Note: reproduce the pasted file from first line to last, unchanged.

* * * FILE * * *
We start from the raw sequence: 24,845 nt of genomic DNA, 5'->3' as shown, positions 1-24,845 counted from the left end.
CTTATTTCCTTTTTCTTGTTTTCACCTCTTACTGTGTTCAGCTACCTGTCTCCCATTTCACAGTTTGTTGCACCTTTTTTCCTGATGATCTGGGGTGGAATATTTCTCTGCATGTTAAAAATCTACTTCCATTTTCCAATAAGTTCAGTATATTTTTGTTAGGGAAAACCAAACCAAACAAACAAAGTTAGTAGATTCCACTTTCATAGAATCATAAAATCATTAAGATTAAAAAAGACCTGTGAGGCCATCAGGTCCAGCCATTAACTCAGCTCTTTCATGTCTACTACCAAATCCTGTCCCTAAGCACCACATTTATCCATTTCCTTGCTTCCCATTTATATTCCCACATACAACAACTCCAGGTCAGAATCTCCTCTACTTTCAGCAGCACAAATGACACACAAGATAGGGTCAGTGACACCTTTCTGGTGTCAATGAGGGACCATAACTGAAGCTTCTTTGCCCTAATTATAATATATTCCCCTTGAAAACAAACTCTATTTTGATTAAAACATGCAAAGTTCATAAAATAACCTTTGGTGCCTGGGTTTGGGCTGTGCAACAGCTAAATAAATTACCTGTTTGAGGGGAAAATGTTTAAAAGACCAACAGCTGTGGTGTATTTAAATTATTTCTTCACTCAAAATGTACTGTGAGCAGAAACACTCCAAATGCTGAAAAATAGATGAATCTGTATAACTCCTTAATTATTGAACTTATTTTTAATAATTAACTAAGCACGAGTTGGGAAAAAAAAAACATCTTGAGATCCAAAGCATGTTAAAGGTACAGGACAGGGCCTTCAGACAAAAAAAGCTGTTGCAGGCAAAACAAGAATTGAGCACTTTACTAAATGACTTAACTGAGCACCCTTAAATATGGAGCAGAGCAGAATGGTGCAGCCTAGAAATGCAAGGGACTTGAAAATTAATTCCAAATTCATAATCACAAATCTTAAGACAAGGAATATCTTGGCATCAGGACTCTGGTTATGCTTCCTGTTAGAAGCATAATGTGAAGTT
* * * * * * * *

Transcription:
We start from the raw sequence: 24,845 nt of genomic DNA, 5'->3' as shown, positions 1-24,845 counted from the left end.
CTTATTTCCTTTTTCTTGTTTTCACCTCTTACTGTGTTCAGCTACCTGTCTCCCATTTCACAGTTTGTTGCACCTTTTTTCCTGATGATCTGGGGTGGAATATTTCTCTGCATGTTAAAAATCTACTTCCATTTTCCAATAAGTTCAGTATATTTTTGTTAGGGAAAACCAAACCAAACAAACAAAGTTAGTAGATTCCACTTTCATAGAATCATAAAATCATTAAGATTAAAAAAGACCTGTGAGGCCATCAGGTCCAGCCATTAACTCAGCTCTTTCATGTCTACTACCAAATCCTGTCCCTAAGCACCACATTTATCCATTTCCTTGCTTCCCATTTATATTCCCACATACAACAACTCCAGGTCAGAATCTCCTCTACTTTCAGCAGCACAAATGACACACAAGATAGGGTCAGTGACACCTTTCTGGTGTCAATGAGGGACCATAACTGAAGCTTCTTTGCCCTAATTATAATATATTCCCCTTGAAAACAAACTCTATTTTGATTAAAACATGCAAAGTTCATAAAATAACCTTTGGTGCCTGGGTTTGGGCTGTGCAACAGCTAAATAAATTACCTGTTTGAGGGGAAAATGTTTAAAAGACCAACAGCTGTGGTGTATTTAAATTATTTCTTCACTCAAAATGTACTGTGAGCAGAAACACTCCAAATGCTGAAAAATAGATGAATCTGTATAACTCCTTAATTATTGAACTTATTTTTAATAATTAACTAAGCACGAGTTGGGAAAAAAAAAACATCTTGAGATCCAAAGCATGTTAAAGGTACAGGACAGGGCCTTCAGACAAAAAAAGCTGTTGCAGGCAAAACAAGAATTGAGCACTTTACTAAATGACTTAACTGAGCACCCTTAAATATGGAGCAGAGCAGAATGGTGCAGCCTAGAAATGCAAGGGACTTGAAAATTAATTCCAAATTCATAATCACAAATCTTAAGACAAGGAATATCTTGGCATCAGGACTCTGGTTATGCTTCCTGTTAGAAGCATAATGTGAAGTT